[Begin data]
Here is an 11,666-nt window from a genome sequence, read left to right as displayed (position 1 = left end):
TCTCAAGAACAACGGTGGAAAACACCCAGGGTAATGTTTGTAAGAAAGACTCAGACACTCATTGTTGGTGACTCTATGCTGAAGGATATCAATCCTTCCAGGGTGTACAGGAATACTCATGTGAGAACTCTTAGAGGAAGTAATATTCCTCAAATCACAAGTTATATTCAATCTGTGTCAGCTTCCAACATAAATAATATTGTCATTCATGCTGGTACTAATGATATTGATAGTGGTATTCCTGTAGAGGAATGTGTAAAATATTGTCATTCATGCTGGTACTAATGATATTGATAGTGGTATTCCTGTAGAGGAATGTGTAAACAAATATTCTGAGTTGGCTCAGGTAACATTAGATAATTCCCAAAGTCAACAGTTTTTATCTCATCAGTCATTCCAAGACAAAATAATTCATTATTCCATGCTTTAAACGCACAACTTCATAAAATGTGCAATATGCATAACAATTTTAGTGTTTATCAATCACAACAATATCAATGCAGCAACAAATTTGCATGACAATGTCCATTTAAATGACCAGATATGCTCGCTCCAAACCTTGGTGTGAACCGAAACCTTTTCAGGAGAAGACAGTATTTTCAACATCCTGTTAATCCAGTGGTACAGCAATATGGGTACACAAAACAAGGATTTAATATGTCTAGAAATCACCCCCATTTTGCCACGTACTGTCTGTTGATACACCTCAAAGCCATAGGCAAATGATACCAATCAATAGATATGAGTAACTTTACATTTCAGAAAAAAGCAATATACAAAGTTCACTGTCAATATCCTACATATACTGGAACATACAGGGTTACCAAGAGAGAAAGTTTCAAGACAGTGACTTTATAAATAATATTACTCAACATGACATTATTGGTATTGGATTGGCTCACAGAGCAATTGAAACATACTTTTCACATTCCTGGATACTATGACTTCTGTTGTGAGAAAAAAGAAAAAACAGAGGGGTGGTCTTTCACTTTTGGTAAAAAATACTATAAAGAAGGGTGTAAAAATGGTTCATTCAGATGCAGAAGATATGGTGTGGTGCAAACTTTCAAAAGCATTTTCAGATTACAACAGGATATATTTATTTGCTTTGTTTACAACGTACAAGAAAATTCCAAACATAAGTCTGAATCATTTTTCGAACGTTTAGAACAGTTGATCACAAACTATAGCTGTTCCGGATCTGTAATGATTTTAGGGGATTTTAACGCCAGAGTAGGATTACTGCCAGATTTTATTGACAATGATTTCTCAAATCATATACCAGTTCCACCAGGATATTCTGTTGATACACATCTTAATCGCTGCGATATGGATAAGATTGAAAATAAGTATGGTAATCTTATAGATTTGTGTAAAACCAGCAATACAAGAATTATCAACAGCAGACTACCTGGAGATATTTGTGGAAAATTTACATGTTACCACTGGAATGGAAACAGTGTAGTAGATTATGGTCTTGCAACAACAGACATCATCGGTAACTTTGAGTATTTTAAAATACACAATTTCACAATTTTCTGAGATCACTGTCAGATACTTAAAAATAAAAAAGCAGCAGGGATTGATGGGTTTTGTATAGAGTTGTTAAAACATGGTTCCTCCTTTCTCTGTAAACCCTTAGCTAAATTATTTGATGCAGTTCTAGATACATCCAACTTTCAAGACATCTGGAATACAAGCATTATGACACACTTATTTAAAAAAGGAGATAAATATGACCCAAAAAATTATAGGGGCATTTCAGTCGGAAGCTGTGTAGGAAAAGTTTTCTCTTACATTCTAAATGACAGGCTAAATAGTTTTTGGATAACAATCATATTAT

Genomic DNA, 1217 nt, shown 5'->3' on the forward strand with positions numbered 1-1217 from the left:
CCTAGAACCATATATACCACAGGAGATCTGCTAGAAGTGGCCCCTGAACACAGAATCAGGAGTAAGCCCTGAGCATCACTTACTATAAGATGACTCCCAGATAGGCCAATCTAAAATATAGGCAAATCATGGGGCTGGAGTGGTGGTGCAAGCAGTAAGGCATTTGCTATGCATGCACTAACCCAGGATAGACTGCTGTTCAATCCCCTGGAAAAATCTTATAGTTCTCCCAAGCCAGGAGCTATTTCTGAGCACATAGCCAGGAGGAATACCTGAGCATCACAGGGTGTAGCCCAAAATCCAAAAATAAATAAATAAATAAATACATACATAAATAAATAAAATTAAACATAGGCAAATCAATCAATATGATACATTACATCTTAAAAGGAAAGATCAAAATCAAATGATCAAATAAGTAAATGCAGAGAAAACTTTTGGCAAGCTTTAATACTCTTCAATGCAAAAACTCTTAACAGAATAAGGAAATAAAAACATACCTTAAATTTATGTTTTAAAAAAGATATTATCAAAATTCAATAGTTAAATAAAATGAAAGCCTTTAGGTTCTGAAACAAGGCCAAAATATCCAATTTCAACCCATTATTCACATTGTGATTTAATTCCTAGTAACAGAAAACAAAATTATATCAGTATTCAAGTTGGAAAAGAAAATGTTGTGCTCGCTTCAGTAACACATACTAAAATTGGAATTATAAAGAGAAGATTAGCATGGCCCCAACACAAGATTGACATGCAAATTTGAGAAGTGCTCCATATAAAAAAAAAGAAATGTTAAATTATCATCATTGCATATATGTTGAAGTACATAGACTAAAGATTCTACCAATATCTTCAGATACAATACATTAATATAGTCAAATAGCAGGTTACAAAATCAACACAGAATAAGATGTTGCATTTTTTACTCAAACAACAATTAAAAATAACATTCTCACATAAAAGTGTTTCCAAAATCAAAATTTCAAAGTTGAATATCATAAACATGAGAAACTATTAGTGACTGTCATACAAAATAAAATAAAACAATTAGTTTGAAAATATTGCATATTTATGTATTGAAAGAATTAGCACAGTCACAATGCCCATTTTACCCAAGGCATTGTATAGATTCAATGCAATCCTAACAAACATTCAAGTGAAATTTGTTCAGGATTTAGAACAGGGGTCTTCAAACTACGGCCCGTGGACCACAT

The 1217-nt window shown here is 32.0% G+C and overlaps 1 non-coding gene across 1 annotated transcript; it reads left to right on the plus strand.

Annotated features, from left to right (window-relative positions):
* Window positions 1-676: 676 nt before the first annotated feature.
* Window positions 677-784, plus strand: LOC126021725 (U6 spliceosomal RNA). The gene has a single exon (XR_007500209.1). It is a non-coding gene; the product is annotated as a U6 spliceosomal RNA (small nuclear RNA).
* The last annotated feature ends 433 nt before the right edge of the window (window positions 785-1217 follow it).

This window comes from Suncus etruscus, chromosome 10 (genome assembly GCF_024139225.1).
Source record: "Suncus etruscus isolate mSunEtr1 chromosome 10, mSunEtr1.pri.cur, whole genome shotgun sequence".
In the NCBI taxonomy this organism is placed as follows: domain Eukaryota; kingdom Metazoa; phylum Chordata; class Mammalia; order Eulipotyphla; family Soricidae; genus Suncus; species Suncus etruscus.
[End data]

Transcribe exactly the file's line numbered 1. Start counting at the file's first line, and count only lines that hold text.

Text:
Here is an 11,666-nt window from a genome sequence, read left to right as displayed (position 1 = left end):